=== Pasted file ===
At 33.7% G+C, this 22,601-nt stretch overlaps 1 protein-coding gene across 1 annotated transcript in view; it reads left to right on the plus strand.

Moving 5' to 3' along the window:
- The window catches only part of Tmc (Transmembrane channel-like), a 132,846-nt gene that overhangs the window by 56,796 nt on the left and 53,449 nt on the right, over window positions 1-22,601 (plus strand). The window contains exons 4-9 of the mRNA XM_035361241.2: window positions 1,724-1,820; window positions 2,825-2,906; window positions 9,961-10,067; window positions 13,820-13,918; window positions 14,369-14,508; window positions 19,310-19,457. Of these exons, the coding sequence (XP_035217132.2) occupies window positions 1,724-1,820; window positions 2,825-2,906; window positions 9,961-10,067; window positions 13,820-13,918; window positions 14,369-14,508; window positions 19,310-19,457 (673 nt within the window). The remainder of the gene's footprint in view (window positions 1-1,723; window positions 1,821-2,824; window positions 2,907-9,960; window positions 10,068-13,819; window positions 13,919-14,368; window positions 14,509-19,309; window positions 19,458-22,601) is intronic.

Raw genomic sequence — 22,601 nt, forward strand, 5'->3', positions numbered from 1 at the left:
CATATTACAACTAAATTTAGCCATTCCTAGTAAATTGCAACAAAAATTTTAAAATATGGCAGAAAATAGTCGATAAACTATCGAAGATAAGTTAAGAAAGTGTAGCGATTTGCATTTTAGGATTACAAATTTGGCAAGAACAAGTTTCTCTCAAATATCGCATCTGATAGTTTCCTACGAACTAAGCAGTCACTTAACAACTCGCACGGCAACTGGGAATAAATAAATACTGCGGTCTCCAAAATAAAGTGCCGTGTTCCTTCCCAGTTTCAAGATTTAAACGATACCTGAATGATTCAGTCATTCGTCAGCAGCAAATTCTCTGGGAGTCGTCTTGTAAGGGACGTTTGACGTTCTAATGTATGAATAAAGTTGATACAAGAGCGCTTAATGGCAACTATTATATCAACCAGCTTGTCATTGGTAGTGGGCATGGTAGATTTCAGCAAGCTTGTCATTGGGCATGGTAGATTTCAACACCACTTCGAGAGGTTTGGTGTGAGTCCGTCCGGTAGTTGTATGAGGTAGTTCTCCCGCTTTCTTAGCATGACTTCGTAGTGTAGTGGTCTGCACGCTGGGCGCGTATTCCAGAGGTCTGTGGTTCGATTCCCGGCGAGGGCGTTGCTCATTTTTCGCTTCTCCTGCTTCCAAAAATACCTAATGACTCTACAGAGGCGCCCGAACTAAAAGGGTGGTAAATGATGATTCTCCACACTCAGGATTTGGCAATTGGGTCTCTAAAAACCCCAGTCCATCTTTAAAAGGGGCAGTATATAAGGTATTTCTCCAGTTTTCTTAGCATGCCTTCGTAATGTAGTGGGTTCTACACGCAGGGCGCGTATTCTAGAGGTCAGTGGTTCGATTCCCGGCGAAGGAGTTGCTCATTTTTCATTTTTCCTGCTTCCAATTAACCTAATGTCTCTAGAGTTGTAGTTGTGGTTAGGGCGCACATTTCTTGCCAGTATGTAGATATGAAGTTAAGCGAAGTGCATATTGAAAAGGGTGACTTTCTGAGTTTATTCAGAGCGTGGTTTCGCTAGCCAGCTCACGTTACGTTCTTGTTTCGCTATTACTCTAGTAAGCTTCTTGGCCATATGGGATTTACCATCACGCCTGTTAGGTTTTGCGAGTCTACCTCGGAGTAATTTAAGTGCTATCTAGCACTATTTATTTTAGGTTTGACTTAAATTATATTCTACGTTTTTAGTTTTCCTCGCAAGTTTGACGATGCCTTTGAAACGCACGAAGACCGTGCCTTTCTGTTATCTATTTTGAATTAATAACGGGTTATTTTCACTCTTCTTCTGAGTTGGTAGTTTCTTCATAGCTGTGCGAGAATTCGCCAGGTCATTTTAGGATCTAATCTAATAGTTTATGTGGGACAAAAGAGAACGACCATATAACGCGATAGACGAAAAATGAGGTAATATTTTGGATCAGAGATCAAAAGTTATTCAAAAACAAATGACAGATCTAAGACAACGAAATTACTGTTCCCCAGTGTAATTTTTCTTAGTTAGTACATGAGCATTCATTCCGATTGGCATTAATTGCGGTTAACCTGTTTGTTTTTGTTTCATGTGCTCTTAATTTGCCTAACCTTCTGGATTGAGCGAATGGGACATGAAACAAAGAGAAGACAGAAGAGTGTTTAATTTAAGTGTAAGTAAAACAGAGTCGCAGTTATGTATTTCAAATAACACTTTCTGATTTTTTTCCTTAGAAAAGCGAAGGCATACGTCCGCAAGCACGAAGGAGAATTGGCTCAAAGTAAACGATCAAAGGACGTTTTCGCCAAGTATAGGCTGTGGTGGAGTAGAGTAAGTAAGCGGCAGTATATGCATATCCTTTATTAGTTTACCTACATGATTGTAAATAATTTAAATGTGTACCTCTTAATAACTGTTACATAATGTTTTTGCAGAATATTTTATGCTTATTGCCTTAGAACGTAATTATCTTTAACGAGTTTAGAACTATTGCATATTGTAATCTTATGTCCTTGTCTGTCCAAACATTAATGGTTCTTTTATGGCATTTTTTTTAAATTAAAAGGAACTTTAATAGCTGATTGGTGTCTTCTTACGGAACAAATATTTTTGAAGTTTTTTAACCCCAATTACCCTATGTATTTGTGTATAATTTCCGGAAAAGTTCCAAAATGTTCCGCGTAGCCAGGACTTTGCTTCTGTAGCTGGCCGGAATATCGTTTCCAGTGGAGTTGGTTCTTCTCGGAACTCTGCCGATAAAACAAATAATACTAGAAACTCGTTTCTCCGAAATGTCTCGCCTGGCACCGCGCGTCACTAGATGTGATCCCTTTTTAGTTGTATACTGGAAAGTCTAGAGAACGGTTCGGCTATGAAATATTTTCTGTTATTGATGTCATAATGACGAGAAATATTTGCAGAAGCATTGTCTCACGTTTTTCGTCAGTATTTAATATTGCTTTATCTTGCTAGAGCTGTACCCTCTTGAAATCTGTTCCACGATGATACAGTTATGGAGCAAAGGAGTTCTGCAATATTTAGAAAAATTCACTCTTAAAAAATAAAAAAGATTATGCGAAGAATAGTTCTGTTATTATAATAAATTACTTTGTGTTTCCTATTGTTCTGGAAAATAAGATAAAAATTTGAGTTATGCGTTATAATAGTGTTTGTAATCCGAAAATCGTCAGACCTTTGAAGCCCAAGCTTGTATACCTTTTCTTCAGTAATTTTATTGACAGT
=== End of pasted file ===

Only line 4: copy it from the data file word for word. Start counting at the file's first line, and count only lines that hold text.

Raw genomic sequence — 22,601 nt, forward strand, 5'->3', positions numbered from 1 at the left: